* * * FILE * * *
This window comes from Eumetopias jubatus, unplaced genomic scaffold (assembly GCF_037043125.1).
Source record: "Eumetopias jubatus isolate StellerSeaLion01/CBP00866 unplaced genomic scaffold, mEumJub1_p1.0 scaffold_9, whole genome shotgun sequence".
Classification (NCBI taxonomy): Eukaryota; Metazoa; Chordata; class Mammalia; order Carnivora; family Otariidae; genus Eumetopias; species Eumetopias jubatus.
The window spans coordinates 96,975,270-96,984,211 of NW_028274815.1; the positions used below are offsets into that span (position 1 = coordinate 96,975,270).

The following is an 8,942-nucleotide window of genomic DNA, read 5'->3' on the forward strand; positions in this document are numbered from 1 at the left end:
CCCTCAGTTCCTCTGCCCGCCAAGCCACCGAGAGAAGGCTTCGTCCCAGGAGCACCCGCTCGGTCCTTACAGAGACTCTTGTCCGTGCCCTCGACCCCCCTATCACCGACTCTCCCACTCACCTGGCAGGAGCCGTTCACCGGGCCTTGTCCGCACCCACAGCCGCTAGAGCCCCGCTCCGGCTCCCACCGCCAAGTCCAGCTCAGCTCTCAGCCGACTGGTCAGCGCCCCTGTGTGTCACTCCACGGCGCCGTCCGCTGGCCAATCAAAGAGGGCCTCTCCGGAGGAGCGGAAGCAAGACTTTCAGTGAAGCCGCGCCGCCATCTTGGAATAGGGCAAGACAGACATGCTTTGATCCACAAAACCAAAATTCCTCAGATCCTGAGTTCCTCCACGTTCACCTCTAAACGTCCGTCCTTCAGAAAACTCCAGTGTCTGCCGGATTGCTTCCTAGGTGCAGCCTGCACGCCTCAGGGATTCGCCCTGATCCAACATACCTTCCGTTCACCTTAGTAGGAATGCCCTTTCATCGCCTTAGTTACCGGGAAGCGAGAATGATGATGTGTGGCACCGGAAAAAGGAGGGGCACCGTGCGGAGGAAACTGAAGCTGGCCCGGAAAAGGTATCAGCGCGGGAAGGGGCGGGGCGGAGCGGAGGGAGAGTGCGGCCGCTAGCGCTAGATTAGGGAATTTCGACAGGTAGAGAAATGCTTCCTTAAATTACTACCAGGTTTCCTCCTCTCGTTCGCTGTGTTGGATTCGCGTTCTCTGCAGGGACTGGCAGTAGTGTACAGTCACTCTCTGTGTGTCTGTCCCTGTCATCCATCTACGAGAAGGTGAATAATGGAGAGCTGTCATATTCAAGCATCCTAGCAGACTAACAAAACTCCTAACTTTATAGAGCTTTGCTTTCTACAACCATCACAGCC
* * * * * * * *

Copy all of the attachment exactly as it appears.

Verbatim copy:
This window comes from Eumetopias jubatus, unplaced genomic scaffold (assembly GCF_037043125.1).
Source record: "Eumetopias jubatus isolate StellerSeaLion01/CBP00866 unplaced genomic scaffold, mEumJub1_p1.0 scaffold_9, whole genome shotgun sequence".
Classification (NCBI taxonomy): Eukaryota; Metazoa; Chordata; class Mammalia; order Carnivora; family Otariidae; genus Eumetopias; species Eumetopias jubatus.
The window spans coordinates 96,975,270-96,984,211 of NW_028274815.1; the positions used below are offsets into that span (position 1 = coordinate 96,975,270).

The following is an 8,942-nucleotide window of genomic DNA, read 5'->3' on the forward strand; positions in this document are numbered from 1 at the left end:
CCCTCAGTTCCTCTGCCCGCCAAGCCACCGAGAGAAGGCTTCGTCCCAGGAGCACCCGCTCGGTCCTTACAGAGACTCTTGTCCGTGCCCTCGACCCCCCTATCACCGACTCTCCCACTCACCTGGCAGGAGCCGTTCACCGGGCCTTGTCCGCACCCACAGCCGCTAGAGCCCCGCTCCGGCTCCCACCGCCAAGTCCAGCTCAGCTCTCAGCCGACTGGTCAGCGCCCCTGTGTGTCACTCCACGGCGCCGTCCGCTGGCCAATCAAAGAGGGCCTCTCCGGAGGAGCGGAAGCAAGACTTTCAGTGAAGCCGCGCCGCCATCTTGGAATAGGGCAAGACAGACATGCTTTGATCCACAAAACCAAAATTCCTCAGATCCTGAGTTCCTCCACGTTCACCTCTAAACGTCCGTCCTTCAGAAAACTCCAGTGTCTGCCGGATTGCTTCCTAGGTGCAGCCTGCACGCCTCAGGGATTCGCCCTGATCCAACATACCTTCCGTTCACCTTAGTAGGAATGCCCTTTCATCGCCTTAGTTACCGGGAAGCGAGAATGATGATGTGTGGCACCGGAAAAAGGAGGGGCACCGTGCGGAGGAAACTGAAGCTGGCCCGGAAAAGGTATCAGCGCGGGAAGGGGCGGGGCGGAGCGGAGGGAGAGTGCGGCCGCTAGCGCTAGATTAGGGAATTTCGACAGGTAGAGAAATGCTTCCTTAAATTACTACCAGGTTTCCTCCTCTCGTTCGCTGTGTTGGATTCGCGTTCTCTGCAGGGACTGGCAGTAGTGTACAGTCACTCTCTGTGTGTCTGTCCCTGTCATCCATCTACGAGAAGGTGAATAATGGAGAGCTGTCATATTCAAGCATCCTAGCAGACTAACAAAACTCCTAACTTTATAGAGCTTTGCTTTCTACAACCATCACAGCC